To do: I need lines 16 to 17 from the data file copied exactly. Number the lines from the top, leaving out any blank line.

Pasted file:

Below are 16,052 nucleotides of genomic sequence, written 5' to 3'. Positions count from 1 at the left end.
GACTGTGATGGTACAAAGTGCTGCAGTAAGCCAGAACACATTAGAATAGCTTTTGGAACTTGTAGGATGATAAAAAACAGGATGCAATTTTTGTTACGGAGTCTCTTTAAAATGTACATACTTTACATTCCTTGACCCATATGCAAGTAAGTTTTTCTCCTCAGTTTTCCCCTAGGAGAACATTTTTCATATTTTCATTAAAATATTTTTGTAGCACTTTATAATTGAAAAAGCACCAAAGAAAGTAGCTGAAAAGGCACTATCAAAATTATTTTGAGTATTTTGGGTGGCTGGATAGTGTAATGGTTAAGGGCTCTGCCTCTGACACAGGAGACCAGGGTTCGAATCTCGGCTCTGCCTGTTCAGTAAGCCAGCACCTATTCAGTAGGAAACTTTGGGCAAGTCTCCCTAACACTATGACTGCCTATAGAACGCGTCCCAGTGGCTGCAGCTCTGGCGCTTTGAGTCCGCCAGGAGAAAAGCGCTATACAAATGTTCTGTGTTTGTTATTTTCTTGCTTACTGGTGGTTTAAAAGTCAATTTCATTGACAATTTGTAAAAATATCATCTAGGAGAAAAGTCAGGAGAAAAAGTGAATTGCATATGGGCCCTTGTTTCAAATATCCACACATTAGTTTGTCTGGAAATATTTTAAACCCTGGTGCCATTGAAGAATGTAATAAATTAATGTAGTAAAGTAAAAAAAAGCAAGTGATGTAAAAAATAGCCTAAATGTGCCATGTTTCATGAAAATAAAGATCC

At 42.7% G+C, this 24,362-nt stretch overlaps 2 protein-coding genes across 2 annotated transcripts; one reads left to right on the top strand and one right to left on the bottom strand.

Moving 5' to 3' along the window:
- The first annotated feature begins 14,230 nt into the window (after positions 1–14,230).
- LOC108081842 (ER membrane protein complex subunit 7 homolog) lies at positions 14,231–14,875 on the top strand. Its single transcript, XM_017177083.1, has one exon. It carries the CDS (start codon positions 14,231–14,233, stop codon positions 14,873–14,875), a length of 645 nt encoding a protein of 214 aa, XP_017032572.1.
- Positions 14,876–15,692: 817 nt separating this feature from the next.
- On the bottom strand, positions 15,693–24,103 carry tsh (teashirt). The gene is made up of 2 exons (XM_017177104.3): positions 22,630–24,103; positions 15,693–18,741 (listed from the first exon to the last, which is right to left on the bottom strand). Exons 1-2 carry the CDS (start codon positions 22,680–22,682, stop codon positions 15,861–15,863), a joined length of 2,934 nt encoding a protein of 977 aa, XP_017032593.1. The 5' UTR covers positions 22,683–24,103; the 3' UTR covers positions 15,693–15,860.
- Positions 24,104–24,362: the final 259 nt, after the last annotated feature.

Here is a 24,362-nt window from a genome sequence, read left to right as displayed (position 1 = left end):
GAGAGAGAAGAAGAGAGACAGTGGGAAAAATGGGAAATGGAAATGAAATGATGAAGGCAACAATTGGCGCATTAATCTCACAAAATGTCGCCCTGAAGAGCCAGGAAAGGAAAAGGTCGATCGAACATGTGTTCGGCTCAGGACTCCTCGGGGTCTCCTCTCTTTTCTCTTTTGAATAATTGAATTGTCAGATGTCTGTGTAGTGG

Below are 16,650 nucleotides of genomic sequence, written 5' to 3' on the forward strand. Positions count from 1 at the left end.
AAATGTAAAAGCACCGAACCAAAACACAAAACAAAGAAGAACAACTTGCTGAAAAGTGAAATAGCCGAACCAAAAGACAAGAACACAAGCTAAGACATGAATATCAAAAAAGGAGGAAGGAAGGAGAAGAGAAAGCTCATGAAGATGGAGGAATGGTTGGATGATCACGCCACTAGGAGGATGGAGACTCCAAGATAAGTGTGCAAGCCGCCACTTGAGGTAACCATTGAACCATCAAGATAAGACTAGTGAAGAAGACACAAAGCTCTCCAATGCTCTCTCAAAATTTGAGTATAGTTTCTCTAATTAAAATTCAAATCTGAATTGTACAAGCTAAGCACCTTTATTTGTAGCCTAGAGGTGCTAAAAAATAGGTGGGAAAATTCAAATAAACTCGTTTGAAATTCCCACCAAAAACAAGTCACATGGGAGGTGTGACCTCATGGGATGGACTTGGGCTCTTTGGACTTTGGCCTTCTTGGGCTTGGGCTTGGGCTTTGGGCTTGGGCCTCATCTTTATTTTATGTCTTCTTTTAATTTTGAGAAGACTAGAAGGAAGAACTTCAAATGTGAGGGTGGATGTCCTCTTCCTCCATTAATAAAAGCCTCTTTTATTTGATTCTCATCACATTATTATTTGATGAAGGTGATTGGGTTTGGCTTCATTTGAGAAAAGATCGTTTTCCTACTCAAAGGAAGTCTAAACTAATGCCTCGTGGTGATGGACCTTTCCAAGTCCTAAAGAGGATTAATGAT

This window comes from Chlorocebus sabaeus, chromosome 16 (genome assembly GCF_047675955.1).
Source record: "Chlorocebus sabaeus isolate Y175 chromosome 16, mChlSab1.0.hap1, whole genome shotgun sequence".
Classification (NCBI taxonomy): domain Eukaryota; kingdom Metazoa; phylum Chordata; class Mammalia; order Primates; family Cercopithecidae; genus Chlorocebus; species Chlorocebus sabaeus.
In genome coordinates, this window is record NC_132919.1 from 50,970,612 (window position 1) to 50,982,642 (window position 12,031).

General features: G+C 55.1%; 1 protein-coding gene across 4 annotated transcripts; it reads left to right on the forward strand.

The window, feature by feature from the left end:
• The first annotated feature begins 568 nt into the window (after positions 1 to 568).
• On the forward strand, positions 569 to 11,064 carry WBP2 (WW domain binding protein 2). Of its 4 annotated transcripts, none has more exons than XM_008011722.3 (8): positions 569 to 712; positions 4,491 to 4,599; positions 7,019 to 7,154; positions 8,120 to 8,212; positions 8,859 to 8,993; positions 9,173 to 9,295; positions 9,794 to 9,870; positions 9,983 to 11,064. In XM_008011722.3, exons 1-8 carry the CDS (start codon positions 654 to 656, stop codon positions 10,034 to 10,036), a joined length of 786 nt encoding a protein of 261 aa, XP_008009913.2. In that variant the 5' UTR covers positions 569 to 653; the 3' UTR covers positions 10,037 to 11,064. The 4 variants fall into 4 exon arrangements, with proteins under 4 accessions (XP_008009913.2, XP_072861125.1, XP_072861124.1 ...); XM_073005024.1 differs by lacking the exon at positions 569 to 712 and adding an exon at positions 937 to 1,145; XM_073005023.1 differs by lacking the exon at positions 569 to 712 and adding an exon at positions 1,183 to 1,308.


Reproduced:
Classification (NCBI taxonomy): domain Eukaryota; kingdom Metazoa; phylum Chordata; class Mammalia; order Primates; family Cercopithecidae; genus Chlorocebus; species Chlorocebus sabaeus.
In genome coordinates, this window is record NC_132919.1 from 50,970,612 (window position 1) to 50,982,642 (window position 12,031).